Three years ago we nearly lost our Duchess to a severe case of pancreatitis, she was in hospital on a drip for several days, but recovered. A very strict diet had to be introduced to keep her healthy. Special low-fat vet food and some brown rice and chicken breast was all that she would be able to eat, and no treats, no marrow bones, etc. Oh those beautiful brown eyes when she would watch you eat out on the terrace on a warm sunny day. But she recovered and we wanted her to be with us for many more years.

As she got older, she developed incontinence (the result of the breeders insisting she be de-sexed at to early an age), and then arthritis set in, so treatments for both were introduced. Then she started to loose weight.

During her life, Duchess continued to be a wonderful companion to both Gary and I, she would be in the garage with Gary while he worked on another woodwork project, kept her distance as he chopped wood for our winter fires, followed and watched as he worked on yet another irrigation system or problem.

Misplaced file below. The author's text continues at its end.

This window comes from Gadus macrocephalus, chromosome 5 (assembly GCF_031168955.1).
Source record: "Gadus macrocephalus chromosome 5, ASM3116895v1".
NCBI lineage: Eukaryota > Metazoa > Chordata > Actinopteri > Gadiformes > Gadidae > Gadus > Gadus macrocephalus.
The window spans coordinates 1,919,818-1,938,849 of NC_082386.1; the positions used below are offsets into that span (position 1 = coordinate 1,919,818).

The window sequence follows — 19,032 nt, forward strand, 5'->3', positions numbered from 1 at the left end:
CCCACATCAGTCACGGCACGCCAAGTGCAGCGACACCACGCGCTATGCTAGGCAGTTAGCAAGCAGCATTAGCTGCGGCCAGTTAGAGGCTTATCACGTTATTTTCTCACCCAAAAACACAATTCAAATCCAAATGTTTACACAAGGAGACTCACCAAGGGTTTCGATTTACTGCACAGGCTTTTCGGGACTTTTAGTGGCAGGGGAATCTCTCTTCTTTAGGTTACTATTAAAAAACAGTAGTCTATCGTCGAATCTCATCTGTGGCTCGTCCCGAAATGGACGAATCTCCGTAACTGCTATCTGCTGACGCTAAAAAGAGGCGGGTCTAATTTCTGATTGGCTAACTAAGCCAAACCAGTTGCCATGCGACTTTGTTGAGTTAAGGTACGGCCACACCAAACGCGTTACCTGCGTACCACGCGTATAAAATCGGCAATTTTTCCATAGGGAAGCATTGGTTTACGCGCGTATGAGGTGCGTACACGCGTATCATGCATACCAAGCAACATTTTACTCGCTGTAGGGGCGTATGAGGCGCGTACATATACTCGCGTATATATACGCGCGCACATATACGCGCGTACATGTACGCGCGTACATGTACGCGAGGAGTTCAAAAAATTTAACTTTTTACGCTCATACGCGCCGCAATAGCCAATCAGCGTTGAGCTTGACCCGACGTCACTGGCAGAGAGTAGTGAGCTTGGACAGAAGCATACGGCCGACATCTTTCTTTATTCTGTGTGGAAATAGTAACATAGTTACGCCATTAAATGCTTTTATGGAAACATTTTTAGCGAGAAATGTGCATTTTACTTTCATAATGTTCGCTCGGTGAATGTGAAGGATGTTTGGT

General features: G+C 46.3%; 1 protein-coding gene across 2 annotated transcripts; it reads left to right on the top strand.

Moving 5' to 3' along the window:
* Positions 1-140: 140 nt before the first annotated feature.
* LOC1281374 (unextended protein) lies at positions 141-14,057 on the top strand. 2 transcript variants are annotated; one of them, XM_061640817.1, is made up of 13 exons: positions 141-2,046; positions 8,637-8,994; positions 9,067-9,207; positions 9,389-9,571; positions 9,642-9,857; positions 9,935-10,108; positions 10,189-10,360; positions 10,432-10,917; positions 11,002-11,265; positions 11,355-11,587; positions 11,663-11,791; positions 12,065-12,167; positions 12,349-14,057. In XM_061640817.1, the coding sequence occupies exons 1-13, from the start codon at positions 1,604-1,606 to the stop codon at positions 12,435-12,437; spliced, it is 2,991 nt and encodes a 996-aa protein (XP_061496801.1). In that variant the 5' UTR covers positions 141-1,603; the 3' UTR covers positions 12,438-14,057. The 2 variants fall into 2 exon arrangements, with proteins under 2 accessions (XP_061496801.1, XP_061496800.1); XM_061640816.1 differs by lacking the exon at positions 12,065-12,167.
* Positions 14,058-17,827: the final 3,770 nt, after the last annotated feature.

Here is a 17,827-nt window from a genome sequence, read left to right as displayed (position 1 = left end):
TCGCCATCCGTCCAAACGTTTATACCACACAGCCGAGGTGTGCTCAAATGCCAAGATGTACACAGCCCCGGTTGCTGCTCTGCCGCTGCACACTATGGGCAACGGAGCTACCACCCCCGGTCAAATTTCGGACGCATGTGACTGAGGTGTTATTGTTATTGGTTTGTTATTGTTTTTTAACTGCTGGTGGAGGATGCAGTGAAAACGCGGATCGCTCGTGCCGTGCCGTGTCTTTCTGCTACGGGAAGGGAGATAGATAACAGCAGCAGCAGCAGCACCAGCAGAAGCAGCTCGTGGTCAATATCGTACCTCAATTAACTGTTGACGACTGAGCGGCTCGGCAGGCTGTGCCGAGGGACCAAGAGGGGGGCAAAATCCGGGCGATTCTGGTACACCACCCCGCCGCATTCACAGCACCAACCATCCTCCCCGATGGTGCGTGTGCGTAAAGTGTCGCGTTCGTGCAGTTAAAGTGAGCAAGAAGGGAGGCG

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If she heard me coming to the back door, she would appear and watch as I put on my boots, gathered my basket, and then would follow me as I headed to the garden, where if I was in the larger yard, she would sit so close, that if I was using a shovel, hoe or the like, I was worried that I might hurt her and would shush her away. She loved to pull weeds out of the growing pile and keep an eye on my every move. If I was in the veggie garden, however, she would wait outside the gate, and everytime would dig a hole! I’m sure that was to let me know her displeasure of having been separated by the double fence now in place…

She never forgot her Christopher though and when he visited there was great joy.  I know that Christopher took great joy in introducing his son, our beautiful grandson, Cooper to Duchess, and I think next time they visit, it will seem very different without her here.